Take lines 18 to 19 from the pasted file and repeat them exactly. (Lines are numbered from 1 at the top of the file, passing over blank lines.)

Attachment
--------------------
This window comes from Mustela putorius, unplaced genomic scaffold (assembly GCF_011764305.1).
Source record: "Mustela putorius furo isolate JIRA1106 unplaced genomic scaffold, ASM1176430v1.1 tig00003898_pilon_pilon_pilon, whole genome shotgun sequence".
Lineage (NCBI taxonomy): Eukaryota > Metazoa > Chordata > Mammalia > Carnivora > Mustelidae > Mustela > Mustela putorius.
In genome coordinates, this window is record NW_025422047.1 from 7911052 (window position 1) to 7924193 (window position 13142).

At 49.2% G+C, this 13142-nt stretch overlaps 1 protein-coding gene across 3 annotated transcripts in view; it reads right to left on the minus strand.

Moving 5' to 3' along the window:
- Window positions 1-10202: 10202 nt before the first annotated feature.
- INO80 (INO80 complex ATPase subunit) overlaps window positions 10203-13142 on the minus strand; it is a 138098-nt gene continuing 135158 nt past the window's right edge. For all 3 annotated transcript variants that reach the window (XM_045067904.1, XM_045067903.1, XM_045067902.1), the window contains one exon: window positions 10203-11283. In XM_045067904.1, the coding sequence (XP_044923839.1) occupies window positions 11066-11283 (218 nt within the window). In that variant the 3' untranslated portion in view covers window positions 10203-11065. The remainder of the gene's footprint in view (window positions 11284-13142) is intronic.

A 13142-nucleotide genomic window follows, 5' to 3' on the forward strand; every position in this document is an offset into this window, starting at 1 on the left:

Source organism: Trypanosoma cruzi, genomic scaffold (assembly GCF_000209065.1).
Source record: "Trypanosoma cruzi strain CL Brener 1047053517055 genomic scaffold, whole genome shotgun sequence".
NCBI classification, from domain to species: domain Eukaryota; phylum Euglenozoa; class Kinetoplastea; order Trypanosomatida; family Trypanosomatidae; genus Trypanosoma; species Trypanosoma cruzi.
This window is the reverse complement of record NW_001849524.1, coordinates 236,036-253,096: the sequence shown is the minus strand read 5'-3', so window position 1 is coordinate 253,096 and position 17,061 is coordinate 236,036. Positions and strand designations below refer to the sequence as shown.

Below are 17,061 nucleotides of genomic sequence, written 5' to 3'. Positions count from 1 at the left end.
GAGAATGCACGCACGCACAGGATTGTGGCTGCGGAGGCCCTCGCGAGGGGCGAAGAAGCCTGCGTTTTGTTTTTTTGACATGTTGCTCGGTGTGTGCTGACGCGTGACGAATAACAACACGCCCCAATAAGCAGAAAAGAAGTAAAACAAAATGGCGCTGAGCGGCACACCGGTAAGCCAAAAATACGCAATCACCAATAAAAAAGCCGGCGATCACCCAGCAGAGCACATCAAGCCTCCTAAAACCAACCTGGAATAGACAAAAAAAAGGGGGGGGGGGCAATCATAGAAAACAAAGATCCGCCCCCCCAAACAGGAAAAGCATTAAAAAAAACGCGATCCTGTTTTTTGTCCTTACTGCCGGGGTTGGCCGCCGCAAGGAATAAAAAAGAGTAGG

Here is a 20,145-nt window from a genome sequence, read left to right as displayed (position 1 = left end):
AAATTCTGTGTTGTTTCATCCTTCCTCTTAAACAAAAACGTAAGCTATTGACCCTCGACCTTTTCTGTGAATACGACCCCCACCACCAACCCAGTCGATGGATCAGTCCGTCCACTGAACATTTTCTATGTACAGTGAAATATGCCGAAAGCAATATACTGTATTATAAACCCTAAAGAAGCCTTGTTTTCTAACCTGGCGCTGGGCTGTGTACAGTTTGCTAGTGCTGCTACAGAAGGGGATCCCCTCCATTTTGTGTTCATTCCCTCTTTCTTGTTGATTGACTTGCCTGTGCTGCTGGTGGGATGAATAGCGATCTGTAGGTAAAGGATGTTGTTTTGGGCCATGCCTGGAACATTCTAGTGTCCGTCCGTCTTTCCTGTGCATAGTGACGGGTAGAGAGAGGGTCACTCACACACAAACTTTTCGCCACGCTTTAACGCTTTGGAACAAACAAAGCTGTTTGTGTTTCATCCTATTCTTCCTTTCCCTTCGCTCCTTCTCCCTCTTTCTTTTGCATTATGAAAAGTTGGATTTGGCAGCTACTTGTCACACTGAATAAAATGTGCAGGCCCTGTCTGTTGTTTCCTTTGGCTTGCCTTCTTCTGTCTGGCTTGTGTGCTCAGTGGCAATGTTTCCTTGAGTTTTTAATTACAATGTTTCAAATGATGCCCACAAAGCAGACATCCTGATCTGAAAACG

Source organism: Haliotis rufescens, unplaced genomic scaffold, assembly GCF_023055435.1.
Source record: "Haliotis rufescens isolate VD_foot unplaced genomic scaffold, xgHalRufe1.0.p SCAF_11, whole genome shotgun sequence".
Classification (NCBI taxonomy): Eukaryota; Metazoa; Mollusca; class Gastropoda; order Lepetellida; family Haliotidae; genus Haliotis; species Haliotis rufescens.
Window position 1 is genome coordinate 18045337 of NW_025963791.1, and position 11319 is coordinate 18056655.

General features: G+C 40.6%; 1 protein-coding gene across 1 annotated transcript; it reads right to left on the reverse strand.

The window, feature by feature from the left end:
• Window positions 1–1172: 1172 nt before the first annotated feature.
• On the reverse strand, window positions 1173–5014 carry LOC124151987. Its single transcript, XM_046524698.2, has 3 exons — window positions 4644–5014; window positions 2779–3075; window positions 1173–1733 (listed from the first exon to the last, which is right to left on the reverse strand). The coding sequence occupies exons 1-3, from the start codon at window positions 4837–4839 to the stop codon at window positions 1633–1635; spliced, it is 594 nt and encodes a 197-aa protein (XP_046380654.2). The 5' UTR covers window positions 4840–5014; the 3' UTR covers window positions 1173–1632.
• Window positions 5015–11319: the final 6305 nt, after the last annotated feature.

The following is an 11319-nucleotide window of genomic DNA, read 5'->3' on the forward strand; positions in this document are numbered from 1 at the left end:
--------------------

Source organism: Haliotis rufescens, unplaced genomic scaffold, assembly GCF_023055435.1.
Source record: "Haliotis rufescens isolate VD_foot unplaced genomic scaffold, xgHalRufe1.0.p SCAF_11, whole genome shotgun sequence".